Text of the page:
SDAs Must Have Sprinklers

Kew Cottages Tragedy

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Spanish philosopher George Santayana stated, “Those who don’t know history are destined to repeat it.”

It appears with the rollout of specialist disability accommodation we have learnt nothing from the past in how to keep people with disability safe.

 

Are we building fire traps for SDA Participants?

 

The History of the Kew Cottages Tragedy?

 

View the Kew Cottages history in brief

 

In April 1996 nine men were killed in a fire that swiftly and violently engulfed their unit at Kew Cottages, a residential institution for people with intellectual disability. But are the SDAs we are currently building any different?

Residents of Kew Cottages that were killed.

 

Our Story MFB: Melbourne – Kew Cottages details the emergency services response

 

When I first arrived on the scene I heard a whole lot of screaming … they appeared to come from the area that we were trying to attack, it was beyond the area that we could access … I was unable to get beyond the door at the end of the small corridor and it appeared this was the main area of the fire and the area where the screams came from.

 

The Coroner concluded that all the men died from carbon monoxide poisoning and burns. An MFB report determined that the men died within six minutes and 30 seconds from the fire’s ignition. As the fire alarm was not raised until seven minutes 45 seconds later we can assume that the cries Michael heard were not from those who died.

 

 

The Fire in Detail

The deaths of Ronald, Adrian, Thomas, Bruce, Stanley, Alan, Shayne, Peter and Joseph are forever remembered in a memorial within the old grounds of Kew Cottages.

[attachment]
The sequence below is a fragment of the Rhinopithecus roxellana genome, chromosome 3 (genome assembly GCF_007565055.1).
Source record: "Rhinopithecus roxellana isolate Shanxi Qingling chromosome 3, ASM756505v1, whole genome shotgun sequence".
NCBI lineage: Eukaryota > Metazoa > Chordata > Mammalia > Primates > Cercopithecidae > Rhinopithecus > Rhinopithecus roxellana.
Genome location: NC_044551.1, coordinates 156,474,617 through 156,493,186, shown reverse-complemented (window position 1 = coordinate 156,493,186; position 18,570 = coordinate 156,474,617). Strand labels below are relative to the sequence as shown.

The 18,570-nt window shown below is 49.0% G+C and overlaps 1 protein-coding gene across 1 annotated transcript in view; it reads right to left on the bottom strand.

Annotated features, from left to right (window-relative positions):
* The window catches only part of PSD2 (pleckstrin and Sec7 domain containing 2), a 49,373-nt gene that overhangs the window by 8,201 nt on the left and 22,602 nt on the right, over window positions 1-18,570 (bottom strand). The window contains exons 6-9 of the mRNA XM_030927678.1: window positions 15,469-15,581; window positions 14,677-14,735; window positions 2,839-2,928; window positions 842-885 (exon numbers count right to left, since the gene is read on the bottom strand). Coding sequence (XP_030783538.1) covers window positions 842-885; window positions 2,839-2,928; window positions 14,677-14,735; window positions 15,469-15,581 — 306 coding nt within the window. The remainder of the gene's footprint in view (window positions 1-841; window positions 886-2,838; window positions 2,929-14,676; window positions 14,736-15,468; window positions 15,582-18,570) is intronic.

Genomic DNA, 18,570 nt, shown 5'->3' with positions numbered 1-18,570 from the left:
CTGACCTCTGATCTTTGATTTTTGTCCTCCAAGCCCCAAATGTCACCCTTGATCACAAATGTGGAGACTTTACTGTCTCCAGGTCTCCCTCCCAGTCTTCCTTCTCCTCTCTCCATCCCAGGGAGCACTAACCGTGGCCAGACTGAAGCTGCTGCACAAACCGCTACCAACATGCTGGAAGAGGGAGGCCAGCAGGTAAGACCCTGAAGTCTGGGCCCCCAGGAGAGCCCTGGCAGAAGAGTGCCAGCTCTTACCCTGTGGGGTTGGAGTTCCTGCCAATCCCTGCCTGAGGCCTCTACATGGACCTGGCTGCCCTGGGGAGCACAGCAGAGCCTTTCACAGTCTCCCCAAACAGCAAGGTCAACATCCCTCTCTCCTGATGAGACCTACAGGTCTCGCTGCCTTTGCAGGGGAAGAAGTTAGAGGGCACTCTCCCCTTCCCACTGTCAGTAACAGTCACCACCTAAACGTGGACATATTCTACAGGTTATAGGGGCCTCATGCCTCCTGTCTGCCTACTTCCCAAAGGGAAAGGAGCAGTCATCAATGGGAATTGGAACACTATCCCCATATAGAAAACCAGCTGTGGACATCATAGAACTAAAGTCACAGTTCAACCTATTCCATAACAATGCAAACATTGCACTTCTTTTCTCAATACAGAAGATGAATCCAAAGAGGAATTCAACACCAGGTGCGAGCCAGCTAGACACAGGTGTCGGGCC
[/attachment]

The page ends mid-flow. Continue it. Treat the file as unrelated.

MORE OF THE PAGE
Bye Bye Charlie

On the evening of 8 April 1996, a fire occurred in Flat E, Unit 31 of Building 37 at Kew Residential Services

Tragically, the fire took the lives of nine intellectually impaired residents who required a high level of person to person support.

The investigation found the one constant is that such residents should be protected from the devastating effects of fire by the government and that that protection should have been in place to prevent the tragic events before they occurred.

The chapter, ‘Walking Ghosts’, from the book Bye-bye Charlie: Stories from the Vanishing World of Kew Cottages, written by Corinne Manning, UNSW Press 2008. Click here to read the full chapter.

 

When you realise how quickly it happens and what a violent event it is, it makes people realise how these things could have happened

 

It’s not something that took three quarters of an hour or an hour, where people would have had plenty of warning, it was all over in a few minutes

 

For ten years (since 1986), the State of Victoria had been given warning after warning by consultants, experts, personnel and different government instrumentalities as to the inadequacy of the fire safety system at Kew Residential Services.

 

Kew Cottages did not have sprinklers installed, the same as the majority of SDA or Specialist Disability Accommodation being built today.

What is worse SDAs are being built over multiple levels (up to 3 stories) without sprinklers. How can this be permitted? Have we not learnt from the tragedy of Kew Cottages the failure to provide sprinklers costs lives?

 

Who is SDA provided for?

The NDIS Pricing Arrangement states:

 

SDA funding is only provided for participants who meet the eligibility criteria. Participants who meet the eligibility criteria will have an extreme functional impairment and/or very high support needs.

 

Incorrect Assumption

  • Whilst Fully Accessible & High Physical Support cater for people that use wheelchairs and will generally require assistance to evacuate.
  • Participants within the Improved Liveability and Robust categories whilst not using wheelchairs will in most cases still require assistance to evacuate due to cognitive, intellectual, neurological and learning disabilities or they will move slowly due to physical disability such as using crutches or walking frame.
  • It is not satisfactory for certifiers, fire engineers to accept that people in Improved Liveability and Robust can self evacuate.

 

Why should all four categories of SDA be built as Class 3(7) Residential Care Building

Class 3 — the building is a residential building providing long-term or transient accommodation for a number of unrelated persons, including the following: